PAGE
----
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Historic Bathroom Renovation: Kickin’ It Old School for the ORC

Bungalow Bathroom Renovation

I’m either an addict or a real glutton for punishment. You be the judge. Despite not completing the bedroom I attempted to renovate (build from scratch???) for last season’s One Room Challenge™, I’m back at it again this season! That’s right! My bedroom still isn’t done but I’m ready to finish at least one space in this house and I’ve decided the downstairs bathroom is it! Here’s where we’re at so far …

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gutted bathroom rebuild

Whoa. Wait. That’s a lot, right? (Is that even a bathroom??)

Yeah… So let’s take it back a little so I can explain how we got here.

Back in July of 2019, we were all a lot more innocent. Remember how we actively pursued fun outside our homes without paralyzing fear of other people breathing on us? I kind of do too.

our 1924 bungalow porch

Back then, I packed up my entire house and moved my family across town into a historic bungalow in East Nashville. We were so happy to be back in our old ‘hood and filled with such joy in the knowledge that this was our “forever” home so we wouldn’t need to tackle any major renovations until we were well-rested from the last decade of back-to-back renovations.

moving into our historic home

The house wasn’t perfect. We knew we’d eventually want to renovate in some way. We just assumed that would be a slow renovation process and on our own terms. (You can see the full home tour here: Our 1924 California Bungalow)

AND THEN A TORNADO HIT OUR NEIGHBORHOOD AND WE WERE VERY FORTUNATE TO HAVE MINIMAL DAMAGE (COMPARED TO OUR NEIGHBORS) BUT DARN IT WE STILL HAD TO MOVE OUT OF OUR HOME AND TACKLE A REBUILD. (more on the tornado here:How We Are Rebuilding After The Tornado)

tornado damage

That was a week before our city shut down to save lives from the Covid-19 Pandemic. 2020 is a biotch.

Needless to say, we didn’t plan this renovation. As such, I have only one of this space while it was still 100% intact. Here’s the picture I took of our bathroom during our first tour of the house, the day we filed an offer to purchase:

bungalow renovation before photos

Based on the knowledge we now have of the permits pulled on this house, I can assume this bathroom was last renovated in 1998 – very ironically, the last year a major tornado event hit our neighborhood. After that, a few updates had been made through the years. Most notably, the installation of a new pedestal sink and faucet were made at some point between 2010 and 2019 (dated by the age of the sink line).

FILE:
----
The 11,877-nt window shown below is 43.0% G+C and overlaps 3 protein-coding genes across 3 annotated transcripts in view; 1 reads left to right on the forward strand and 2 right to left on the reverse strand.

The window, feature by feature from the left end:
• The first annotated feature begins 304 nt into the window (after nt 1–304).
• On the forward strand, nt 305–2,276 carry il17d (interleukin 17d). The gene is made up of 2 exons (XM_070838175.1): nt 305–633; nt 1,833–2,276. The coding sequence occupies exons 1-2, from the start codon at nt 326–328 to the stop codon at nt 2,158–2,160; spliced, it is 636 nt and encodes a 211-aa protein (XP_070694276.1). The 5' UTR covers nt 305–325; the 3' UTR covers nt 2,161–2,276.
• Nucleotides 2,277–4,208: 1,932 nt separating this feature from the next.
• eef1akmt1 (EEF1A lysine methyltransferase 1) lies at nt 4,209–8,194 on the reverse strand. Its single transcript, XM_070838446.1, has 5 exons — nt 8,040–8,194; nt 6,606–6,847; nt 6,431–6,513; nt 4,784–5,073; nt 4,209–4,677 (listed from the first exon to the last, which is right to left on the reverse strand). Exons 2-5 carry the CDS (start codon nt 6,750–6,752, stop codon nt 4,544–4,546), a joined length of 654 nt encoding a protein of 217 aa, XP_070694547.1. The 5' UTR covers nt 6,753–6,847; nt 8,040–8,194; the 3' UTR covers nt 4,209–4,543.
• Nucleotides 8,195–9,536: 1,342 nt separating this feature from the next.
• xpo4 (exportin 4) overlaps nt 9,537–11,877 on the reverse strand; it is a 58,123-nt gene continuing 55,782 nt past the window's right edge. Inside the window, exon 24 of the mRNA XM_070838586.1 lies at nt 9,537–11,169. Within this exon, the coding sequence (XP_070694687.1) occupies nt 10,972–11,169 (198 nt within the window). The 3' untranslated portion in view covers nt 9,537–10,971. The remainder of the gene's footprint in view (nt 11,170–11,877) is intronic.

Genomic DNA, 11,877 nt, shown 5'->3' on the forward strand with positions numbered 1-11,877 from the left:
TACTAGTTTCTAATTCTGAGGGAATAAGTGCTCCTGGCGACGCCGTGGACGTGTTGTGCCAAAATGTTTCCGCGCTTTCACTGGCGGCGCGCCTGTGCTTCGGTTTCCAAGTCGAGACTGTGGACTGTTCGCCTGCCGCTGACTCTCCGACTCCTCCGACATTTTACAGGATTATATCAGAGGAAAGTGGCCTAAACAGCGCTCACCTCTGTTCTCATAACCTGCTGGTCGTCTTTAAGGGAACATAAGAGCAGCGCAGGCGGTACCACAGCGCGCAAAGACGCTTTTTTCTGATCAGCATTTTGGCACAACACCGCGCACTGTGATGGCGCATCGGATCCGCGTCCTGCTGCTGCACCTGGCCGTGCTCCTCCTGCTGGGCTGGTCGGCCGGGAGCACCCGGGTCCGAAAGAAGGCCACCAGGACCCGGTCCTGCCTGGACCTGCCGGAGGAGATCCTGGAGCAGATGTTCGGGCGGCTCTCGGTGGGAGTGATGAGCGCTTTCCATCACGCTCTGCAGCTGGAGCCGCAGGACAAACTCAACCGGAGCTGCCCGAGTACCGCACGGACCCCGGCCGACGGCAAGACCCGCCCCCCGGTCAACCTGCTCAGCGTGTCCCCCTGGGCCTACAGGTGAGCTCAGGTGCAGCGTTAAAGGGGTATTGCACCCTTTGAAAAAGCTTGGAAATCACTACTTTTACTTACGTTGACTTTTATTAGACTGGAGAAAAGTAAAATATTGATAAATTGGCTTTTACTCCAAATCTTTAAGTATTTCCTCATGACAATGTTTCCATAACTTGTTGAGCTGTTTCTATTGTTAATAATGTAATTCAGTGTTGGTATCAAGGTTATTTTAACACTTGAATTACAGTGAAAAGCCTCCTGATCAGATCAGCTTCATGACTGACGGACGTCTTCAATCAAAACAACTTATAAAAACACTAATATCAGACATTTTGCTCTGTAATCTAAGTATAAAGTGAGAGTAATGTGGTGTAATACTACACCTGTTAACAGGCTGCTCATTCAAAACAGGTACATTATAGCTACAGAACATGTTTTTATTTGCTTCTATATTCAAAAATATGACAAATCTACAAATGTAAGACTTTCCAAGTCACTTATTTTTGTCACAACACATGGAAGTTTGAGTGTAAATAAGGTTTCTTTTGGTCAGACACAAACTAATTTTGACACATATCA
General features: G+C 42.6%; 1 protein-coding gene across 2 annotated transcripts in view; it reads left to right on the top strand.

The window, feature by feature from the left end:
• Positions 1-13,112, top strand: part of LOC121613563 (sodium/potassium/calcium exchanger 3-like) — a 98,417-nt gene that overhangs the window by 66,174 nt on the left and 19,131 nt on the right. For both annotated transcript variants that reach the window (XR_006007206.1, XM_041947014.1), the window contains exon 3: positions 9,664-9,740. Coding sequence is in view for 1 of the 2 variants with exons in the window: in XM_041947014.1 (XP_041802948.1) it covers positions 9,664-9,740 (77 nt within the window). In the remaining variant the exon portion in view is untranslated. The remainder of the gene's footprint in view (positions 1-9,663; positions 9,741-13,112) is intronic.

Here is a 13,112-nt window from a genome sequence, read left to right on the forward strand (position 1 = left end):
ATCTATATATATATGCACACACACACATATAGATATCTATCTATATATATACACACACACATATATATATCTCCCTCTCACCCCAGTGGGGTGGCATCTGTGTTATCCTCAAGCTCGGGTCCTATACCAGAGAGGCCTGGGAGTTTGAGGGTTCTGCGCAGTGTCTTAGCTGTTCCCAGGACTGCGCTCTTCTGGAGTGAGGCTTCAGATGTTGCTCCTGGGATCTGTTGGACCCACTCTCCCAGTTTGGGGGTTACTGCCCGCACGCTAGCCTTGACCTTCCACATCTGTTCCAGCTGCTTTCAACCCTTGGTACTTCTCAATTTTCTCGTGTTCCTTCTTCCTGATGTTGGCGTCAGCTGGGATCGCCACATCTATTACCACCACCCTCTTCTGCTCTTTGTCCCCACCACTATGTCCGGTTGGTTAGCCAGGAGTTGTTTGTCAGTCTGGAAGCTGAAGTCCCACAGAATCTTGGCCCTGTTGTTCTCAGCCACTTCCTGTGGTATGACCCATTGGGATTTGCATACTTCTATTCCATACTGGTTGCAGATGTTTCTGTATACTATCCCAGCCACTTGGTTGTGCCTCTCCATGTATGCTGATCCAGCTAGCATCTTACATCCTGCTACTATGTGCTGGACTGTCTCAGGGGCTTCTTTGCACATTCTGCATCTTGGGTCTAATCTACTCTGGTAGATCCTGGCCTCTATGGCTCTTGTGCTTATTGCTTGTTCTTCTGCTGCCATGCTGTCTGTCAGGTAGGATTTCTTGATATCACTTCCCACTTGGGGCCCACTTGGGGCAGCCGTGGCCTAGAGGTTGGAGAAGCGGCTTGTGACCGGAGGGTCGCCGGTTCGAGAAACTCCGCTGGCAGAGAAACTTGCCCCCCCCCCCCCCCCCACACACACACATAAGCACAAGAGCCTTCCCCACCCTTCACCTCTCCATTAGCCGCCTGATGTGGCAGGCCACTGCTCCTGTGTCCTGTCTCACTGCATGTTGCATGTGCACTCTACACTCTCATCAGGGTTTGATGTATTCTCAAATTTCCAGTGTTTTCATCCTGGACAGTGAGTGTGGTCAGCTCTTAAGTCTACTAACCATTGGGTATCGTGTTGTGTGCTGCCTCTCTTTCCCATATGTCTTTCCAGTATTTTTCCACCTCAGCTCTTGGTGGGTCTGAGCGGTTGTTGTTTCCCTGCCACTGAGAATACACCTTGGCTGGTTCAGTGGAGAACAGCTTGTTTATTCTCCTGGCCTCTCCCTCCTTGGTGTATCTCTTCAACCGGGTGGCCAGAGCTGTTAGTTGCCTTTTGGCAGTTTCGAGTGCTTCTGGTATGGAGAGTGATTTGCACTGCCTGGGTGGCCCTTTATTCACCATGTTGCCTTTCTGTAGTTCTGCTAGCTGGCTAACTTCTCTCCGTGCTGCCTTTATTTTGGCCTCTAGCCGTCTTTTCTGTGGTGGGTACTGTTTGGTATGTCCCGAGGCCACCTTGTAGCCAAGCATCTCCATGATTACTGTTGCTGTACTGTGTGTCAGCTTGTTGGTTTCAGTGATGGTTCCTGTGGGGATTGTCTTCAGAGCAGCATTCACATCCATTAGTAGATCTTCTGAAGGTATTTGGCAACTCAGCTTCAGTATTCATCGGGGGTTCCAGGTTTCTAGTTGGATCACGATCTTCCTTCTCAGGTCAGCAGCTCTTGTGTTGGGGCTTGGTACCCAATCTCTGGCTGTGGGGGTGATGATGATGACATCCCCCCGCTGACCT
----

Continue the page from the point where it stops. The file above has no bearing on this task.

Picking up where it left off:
Of the original bathroom – what would have been in place in 1923 when our home was built – the only remaining items in the space were the cast iron alcove tub and the door. Every other detail in the bathroom was a replica or new addition.

tornado damage

There’s the tornado damage. That’s the full extent of the visible damage in this room on the day we toured the home with our insurance adjuster.

And then the house started shifting. Plaster in every room began to crack. Our front door would no longer close. An engineer was called to the scene and pointed out major foundational issues that required foundation stabilization. That changed the scope of our rebuild from ONE ROOM to an entire floor of renovations. Everything was gutted.

floor removal bathroom

Further complicating this rebuild, the tile was removed from the bathroom for replacement and our contractors discovered our floor structure was no longer stabilizing the walls. So out with it all!

And that’s how we realized we would need to fully gut the entire bathroom in order to rebuild a sound structure.

So what was originally just a new flooring design (above is my original hexagonal tile design) became a complete bathroom design.

Historic Bungalow Bathroom Design

Since we had to do it, I figured we may as well give my wife the bathroom she’s always wanted – a historically appropriate black and white bathroom. But with a modern twist because I love a good wallpaper and a pop of fun color.

GET THE LOOK: Historic Bungalow Bathroom

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It’s good to know that I’m completing this project with friends, even if from afar!

I’m featuring this project as a guest participant in the Fall 2020 One Room Challenge™, a biannual event in which interior designers take some time off their workload to focus on their own homes for a change. Participants are encouraged to spend six weeks finishing a room in their own houses and cheering on their peers as they do it.

To see the other participants’ projects, click here.

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While the foundation of this bathroom is currently in place (more on that next week), there is still a TON of work to do in this room. I promise you’re going to want to watch along.

Until next week, stay safe and sane, loves. xoxo

bathroom design - historic home

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